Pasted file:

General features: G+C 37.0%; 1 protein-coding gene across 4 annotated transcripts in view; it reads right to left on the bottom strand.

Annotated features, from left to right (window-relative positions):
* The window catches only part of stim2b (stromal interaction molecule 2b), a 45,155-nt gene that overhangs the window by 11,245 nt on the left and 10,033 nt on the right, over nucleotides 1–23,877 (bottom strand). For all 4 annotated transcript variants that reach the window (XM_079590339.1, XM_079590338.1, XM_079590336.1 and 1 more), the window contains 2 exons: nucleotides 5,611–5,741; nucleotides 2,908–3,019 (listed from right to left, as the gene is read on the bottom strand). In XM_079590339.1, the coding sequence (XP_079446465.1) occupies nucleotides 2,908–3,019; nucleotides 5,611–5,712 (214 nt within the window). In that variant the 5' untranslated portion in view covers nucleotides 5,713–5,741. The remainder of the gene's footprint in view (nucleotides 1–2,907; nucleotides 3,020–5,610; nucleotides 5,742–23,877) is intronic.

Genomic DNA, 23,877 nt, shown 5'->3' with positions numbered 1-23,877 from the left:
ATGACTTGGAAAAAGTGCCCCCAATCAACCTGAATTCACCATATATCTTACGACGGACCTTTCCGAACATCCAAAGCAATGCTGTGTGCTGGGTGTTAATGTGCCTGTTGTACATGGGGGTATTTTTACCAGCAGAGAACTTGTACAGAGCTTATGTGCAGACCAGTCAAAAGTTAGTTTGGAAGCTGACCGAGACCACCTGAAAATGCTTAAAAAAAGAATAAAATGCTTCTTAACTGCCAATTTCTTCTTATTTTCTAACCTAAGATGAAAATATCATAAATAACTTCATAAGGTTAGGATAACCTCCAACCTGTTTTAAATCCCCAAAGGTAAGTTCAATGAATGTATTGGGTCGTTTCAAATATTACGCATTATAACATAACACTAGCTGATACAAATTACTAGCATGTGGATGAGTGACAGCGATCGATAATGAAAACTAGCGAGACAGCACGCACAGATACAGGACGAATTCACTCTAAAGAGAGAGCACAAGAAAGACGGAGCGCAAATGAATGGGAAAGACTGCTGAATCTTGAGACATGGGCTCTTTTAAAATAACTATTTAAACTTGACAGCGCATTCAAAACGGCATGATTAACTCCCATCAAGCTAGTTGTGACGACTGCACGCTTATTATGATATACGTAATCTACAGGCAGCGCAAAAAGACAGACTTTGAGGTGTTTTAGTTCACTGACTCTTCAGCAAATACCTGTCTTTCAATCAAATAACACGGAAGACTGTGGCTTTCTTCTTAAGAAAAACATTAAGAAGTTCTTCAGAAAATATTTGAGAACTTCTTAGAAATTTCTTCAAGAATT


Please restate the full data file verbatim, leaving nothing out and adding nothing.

General features: G+C 37.0%; 1 protein-coding gene across 4 annotated transcripts in view; it reads right to left on the bottom strand.

Annotated features, from left to right (window-relative positions):
* The window catches only part of stim2b (stromal interaction molecule 2b), a 45,155-nt gene that overhangs the window by 11,245 nt on the left and 10,033 nt on the right, over nucleotides 1–23,877 (bottom strand). For all 4 annotated transcript variants that reach the window (XM_079590339.1, XM_079590338.1, XM_079590336.1 and 1 more), the window contains 2 exons: nucleotides 5,611–5,741; nucleotides 2,908–3,019 (listed from right to left, as the gene is read on the bottom strand). In XM_079590339.1, the coding sequence (XP_079446465.1) occupies nucleotides 2,908–3,019; nucleotides 5,611–5,712 (214 nt within the window). In that variant the 5' untranslated portion in view covers nucleotides 5,713–5,741. The remainder of the gene's footprint in view (nucleotides 1–2,907; nucleotides 3,020–5,610; nucleotides 5,742–23,877) is intronic.

Genomic DNA, 23,877 nt, shown 5'->3' with positions numbered 1-23,877 from the left:
ATGACTTGGAAAAAGTGCCCCCAATCAACCTGAATTCACCATATATCTTACGACGGACCTTTCCGAACATCCAAAGCAATGCTGTGTGCTGGGTGTTAATGTGCCTGTTGTACATGGGGGTATTTTTACCAGCAGAGAACTTGTACAGAGCTTATGTGCAGACCAGTCAAAAGTTAGTTTGGAAGCTGACCGAGACCACCTGAAAATGCTTAAAAAAAGAATAAAATGCTTCTTAACTGCCAATTTCTTCTTATTTTCTAACCTAAGATGAAAATATCATAAATAACTTCATAAGGTTAGGATAACCTCCAACCTGTTTTAAATCCCCAAAGGTAAGTTCAATGAATGTATTGGGTCGTTTCAAATATTACGCATTATAACATAACACTAGCTGATACAAATTACTAGCATGTGGATGAGTGACAGCGATCGATAATGAAAACTAGCGAGACAGCACGCACAGATACAGGACGAATTCACTCTAAAGAGAGAGCACAAGAAAGACGGAGCGCAAATGAATGGGAAAGACTGCTGAATCTTGAGACATGGGCTCTTTTAAAATAACTATTTAAACTTGACAGCGCATTCAAAACGGCATGATTAACTCCCATCAAGCTAGTTGTGACGACTGCACGCTTATTATGATATACGTAATCTACAGGCAGCGCAAAAAGACAGACTTTGAGGTGTTTTAGTTCACTGACTCTTCAGCAAATACCTGTCTTTCAATCAAATAACACGGAAGACTGTGGCTTTCTTCTTAAGAAAAACATTAAGAAGTTCTTCAGAAAATATTTGAGAACTTCTTAGAAATTTCTTCAAGAATT